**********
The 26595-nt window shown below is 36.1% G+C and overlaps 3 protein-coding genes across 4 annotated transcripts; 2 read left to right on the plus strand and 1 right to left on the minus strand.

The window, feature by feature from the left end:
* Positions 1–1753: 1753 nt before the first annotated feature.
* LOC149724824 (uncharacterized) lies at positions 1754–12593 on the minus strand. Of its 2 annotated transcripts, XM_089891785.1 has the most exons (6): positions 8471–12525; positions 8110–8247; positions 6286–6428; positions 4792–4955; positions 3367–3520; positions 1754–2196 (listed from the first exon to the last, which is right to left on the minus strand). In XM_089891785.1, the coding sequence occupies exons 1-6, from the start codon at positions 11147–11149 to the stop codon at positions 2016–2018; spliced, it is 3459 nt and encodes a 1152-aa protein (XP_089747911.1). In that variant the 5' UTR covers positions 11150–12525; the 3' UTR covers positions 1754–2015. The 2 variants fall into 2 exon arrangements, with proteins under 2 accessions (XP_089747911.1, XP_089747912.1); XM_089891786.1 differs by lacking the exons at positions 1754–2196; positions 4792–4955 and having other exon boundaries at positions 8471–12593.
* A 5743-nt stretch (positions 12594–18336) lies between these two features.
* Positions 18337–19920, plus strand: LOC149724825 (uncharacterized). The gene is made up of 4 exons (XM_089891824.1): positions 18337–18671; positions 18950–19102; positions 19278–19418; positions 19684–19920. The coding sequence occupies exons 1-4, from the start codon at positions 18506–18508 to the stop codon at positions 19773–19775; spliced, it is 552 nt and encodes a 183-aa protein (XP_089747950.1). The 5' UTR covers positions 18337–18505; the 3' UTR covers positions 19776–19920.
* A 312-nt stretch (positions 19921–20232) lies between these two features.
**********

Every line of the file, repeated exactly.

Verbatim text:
The 26595-nt window shown below is 36.1% G+C and overlaps 3 protein-coding genes across 4 annotated transcripts; 2 read left to right on the plus strand and 1 right to left on the minus strand.

The window, feature by feature from the left end:
* Positions 1–1753: 1753 nt before the first annotated feature.
* LOC149724824 (uncharacterized) lies at positions 1754–12593 on the minus strand. Of its 2 annotated transcripts, XM_089891785.1 has the most exons (6): positions 8471–12525; positions 8110–8247; positions 6286–6428; positions 4792–4955; positions 3367–3520; positions 1754–2196 (listed from the first exon to the last, which is right to left on the minus strand). In XM_089891785.1, the coding sequence occupies exons 1-6, from the start codon at positions 11147–11149 to the stop codon at positions 2016–2018; spliced, it is 3459 nt and encodes a 1152-aa protein (XP_089747911.1). In that variant the 5' UTR covers positions 11150–12525; the 3' UTR covers positions 1754–2015. The 2 variants fall into 2 exon arrangements, with proteins under 2 accessions (XP_089747911.1, XP_089747912.1); XM_089891786.1 differs by lacking the exons at positions 1754–2196; positions 4792–4955 and having other exon boundaries at positions 8471–12593.
* A 5743-nt stretch (positions 12594–18336) lies between these two features.
* Positions 18337–19920, plus strand: LOC149724825 (uncharacterized). The gene is made up of 4 exons (XM_089891824.1): positions 18337–18671; positions 18950–19102; positions 19278–19418; positions 19684–19920. The coding sequence occupies exons 1-4, from the start codon at positions 18506–18508 to the stop codon at positions 19773–19775; spliced, it is 552 nt and encodes a 183-aa protein (XP_089747950.1). The 5' UTR covers positions 18337–18505; the 3' UTR covers positions 19776–19920.
* A 312-nt stretch (positions 19921–20232) lies between these two features.